copper wire vaporization with a candle ? Answered
This morning, I was wondering what was the maximum temperature of the flame of a simple candle.
So, this evening, despite the answer is on the internet, I made some quick and various experimentations of my own, mainly because there was nothing interesting at TV ...
I put a wire of tin with a diameter of 1 millimetre over the flame and it liquefied immediately. So I immediately deduced the temperature of the flame was over 505oK ...
Then, I tried with a wire of iron with a diameter of 1 millimetre, and it did not liquefied. So, I deduced the maximum temperature of the candle's flame was below 1811oK.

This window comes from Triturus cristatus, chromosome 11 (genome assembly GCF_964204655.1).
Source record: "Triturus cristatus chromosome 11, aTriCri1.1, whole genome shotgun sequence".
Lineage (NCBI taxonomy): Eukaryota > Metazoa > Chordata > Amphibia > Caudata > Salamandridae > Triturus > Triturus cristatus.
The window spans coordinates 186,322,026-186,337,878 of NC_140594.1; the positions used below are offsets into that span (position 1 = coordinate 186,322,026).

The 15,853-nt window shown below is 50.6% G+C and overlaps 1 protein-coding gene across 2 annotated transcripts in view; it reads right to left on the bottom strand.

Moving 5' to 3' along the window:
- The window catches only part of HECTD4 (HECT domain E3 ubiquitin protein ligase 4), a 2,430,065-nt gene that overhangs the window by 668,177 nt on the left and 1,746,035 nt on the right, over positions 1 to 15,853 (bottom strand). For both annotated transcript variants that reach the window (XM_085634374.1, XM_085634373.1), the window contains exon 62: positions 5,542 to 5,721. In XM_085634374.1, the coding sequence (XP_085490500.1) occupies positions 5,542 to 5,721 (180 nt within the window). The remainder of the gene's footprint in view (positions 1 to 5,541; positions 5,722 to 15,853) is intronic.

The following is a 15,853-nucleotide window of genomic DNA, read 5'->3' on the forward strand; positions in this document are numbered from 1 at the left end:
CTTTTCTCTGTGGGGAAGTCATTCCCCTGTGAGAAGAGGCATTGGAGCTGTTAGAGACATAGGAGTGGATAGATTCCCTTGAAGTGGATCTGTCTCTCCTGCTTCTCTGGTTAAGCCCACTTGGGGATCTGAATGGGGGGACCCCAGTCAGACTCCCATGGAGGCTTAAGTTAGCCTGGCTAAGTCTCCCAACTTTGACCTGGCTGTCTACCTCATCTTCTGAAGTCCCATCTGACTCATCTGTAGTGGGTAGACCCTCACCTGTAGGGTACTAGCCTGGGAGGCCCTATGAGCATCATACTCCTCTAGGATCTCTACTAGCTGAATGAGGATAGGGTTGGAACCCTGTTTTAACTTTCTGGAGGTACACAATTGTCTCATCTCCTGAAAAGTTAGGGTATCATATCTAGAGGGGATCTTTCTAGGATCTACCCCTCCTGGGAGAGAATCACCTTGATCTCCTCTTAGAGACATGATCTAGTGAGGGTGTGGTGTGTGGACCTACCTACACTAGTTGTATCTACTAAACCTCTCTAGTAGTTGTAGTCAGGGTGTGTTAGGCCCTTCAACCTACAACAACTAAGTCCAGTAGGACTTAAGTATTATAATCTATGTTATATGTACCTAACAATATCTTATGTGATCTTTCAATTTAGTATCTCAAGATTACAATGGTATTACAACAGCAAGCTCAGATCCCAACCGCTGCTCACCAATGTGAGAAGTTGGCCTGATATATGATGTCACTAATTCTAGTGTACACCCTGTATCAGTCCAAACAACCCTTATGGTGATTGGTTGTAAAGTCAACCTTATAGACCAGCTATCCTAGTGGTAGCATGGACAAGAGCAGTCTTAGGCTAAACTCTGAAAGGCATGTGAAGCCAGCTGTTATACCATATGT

Then, I tried with a very thin wire of enameled copper (thiner than a hair), the enamel vaporized in a flash and the copper wire quickly liquefied. I deduced the max temp of the flame was over 1357oK.
This gave me a maximal temperature somewhere between 1357oK and 1811oK.
Then, I tried with a thin wire of copper (0.2 millimitres), and it liquefied. But I also noticed that, sometimes, there was a green flame adding to the candle's flame.
On the internet, they say that coppers flame are green.
This would mean that my candle's flame is hot enough to vaporize my copper wire ? and, thus, that the maximal temperature of the candle flame is over 2835oK ?????
If so, why can't it liquefy my 1 millimeters iron wire ?